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Is Basal Cell Carcinoma Dangerous

What Is A Basal Cell

How Dangerous are Basal Cell Carcinoma and Squamous Cell Carcinoma

One of three main types of cells in the top layer of the skin, basal cells shed as new ones form. BCC most often occurs when DNA damage from exposure to ultraviolet radiation from the sun or indoor tanning triggers changes in basal cells in the outermost layer of skin , resulting in uncontrolled growth.

What Causes Basal Cell Carcinoma

The commonest cause is exposure to ultraviolet light from the sun or from sunbeds. BCCs can occur anywhere on the body, but are most common on areas that are exposed to the sun such as your face, head, neck and ears. It is also possible for a BCC to develop in a longstanding scar. BCCs are not infectious.

BCCs mainly affect fair skinned adults, but other skin types are also at risk. Those with the highest risk of developing a basal cell carcinoma are:

  • People with pale skin who burn easily and rarely tan .
  • Those who have had a lot of exposure to the sun, such as people with outdoor hobbies or outdoor workers, and people who have lived in sunny climates.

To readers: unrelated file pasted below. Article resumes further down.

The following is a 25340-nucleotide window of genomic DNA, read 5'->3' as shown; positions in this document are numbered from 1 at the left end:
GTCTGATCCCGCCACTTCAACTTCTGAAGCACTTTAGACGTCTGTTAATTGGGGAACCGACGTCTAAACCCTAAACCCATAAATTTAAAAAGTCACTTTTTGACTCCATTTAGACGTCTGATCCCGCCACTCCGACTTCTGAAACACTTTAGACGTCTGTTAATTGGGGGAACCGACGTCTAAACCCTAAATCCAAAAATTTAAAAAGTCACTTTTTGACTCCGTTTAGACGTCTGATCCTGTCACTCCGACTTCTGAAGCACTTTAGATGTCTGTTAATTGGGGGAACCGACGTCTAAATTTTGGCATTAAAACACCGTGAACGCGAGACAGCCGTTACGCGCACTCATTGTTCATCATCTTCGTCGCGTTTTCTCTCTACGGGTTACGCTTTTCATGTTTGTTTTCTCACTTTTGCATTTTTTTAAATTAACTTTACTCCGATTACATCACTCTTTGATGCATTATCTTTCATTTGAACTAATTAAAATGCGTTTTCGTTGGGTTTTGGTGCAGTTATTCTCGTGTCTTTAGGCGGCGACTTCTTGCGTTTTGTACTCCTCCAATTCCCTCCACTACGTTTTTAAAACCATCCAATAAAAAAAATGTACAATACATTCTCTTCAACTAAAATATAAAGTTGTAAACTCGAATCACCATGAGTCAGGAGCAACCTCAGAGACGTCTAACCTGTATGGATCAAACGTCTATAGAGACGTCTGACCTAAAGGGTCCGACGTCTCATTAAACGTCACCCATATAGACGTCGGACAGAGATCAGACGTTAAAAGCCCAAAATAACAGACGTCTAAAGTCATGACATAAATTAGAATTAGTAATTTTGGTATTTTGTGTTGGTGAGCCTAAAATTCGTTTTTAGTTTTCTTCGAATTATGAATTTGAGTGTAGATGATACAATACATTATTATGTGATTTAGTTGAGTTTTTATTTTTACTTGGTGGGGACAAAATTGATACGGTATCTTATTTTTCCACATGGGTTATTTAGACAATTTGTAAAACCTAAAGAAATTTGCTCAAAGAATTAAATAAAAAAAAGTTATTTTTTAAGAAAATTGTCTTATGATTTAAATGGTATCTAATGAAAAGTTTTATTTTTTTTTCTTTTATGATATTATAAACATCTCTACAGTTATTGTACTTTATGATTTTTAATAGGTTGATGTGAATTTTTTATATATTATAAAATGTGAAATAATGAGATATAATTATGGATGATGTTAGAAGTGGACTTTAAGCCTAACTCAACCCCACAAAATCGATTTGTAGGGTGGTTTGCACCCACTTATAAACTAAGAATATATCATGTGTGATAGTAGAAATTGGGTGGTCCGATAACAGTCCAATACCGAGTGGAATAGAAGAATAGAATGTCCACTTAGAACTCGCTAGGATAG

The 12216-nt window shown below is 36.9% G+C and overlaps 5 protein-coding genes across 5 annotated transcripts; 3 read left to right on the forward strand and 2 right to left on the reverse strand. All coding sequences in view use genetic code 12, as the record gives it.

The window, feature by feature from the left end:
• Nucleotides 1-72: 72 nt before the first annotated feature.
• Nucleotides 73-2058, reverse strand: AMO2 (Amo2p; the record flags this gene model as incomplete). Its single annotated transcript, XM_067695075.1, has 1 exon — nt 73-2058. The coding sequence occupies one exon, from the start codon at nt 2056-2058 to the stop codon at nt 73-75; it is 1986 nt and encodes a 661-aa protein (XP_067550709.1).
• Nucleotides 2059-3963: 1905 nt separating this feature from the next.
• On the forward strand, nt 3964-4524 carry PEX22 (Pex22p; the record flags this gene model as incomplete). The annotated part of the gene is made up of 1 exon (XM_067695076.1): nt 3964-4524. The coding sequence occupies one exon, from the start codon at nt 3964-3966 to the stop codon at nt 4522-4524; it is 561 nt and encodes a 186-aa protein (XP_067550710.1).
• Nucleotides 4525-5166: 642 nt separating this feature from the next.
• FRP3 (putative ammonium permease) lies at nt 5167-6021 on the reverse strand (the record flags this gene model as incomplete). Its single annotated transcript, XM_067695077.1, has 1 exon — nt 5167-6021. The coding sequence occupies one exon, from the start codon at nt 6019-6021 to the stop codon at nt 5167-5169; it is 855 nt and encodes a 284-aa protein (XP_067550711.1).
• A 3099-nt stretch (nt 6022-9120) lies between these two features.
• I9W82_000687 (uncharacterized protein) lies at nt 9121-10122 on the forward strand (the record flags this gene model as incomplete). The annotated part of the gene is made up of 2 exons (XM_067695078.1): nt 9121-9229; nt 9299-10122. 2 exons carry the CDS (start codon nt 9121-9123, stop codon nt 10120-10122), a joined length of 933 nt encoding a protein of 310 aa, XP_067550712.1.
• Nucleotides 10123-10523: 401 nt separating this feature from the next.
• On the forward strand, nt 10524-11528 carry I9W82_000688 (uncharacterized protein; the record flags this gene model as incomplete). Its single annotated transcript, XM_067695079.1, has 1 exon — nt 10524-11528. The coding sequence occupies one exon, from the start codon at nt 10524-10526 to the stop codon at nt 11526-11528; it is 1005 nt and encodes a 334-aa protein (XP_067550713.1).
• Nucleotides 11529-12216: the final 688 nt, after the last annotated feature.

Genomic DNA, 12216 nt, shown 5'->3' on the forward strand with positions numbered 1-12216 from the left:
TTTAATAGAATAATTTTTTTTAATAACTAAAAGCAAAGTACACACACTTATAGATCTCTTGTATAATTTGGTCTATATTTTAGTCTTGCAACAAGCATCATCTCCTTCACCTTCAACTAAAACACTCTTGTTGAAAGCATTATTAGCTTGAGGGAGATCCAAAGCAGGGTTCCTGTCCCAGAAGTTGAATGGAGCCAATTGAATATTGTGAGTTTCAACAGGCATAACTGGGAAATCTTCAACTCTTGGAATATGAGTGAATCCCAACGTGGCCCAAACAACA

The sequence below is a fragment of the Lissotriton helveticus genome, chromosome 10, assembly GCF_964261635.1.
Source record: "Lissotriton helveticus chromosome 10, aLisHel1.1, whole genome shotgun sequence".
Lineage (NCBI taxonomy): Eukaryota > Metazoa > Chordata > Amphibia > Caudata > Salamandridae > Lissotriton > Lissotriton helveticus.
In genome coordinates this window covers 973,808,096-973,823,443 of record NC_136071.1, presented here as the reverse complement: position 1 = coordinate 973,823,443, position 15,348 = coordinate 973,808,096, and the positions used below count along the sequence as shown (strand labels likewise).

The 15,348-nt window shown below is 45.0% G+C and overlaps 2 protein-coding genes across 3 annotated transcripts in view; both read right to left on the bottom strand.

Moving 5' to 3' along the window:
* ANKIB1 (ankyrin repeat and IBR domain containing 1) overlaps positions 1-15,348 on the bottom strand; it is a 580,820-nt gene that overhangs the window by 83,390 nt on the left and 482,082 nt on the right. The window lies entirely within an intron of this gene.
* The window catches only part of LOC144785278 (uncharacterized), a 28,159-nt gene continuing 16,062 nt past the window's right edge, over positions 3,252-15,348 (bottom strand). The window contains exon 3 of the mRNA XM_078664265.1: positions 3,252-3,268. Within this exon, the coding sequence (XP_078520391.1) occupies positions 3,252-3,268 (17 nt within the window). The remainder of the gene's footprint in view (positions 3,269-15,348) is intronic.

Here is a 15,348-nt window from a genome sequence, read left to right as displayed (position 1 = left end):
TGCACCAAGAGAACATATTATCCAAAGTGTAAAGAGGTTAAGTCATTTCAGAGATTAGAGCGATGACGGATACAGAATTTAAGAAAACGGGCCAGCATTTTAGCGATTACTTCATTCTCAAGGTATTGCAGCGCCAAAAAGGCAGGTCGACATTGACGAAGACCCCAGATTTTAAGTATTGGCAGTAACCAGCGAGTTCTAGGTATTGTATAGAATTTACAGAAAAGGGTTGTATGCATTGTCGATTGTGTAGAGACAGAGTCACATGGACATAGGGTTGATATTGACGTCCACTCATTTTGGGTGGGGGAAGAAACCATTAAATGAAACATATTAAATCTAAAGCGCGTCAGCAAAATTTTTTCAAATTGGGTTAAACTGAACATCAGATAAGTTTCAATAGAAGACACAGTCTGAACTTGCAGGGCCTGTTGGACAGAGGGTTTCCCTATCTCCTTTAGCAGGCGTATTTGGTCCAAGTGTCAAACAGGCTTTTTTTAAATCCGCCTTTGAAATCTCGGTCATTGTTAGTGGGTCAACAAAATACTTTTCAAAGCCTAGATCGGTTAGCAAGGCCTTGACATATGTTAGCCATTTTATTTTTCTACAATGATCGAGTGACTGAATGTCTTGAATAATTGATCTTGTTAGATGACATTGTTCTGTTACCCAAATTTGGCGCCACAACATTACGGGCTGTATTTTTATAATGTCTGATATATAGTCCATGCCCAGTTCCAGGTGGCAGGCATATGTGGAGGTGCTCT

• People who have used sun beds or have regularly sunbathed.
  • People who have previously had a basal cell carcinoma.

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Nodular Basal Cell Carcinoma Of Skin

One of the most common types of skin cancer is basal cell carcinoma . About 4 million people are diagnosed with BCC each year in the United States. Basal cells are one of the main types of cells in the top layer of the skin. BCC can occur when the basal cells get damaged by ultraviolet radiation, which leads to uncontrolled growth Nodular basal cell carcinoma is the type that affects most individuals who are diagnosed with skin cancer. Nodular lesions are often located on the upper back, neck, and head. Causes: Possible causes of nodular basal cell cancer include genetic predisposition, a condition known as Basal Cell Nevus Syndrome, and DNA damage from ultraviolet light In rare cases basal and squamous cell skin cancer can spread to the nearby lymph nodes Ask your doctor if your lymph nodes will be tested. Basal and squamous cell cancers don’t often spread to other parts of the body

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Southern Cross Medical Library

The purpose of the Southern Cross Medical Library is to provide information of a general nature to help you better understand certain medical conditions. Always seek specific medical advice for treatment appropriate to you. This information is not intended to relate specifically to insurance or healthcare services provided by Southern Cross. For more articles go to the Medical Library index page.

How Is Basal Cell Cancer Of The Head And Neck Diagnosed

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Diagnosis is made by clinical exam and a biopsy. Basal cell cancers are staged by size and extent of growth. These cancers rarely metastasize to lymph nodes or other organs, but they can grow quite large and invade small nerves and local structures.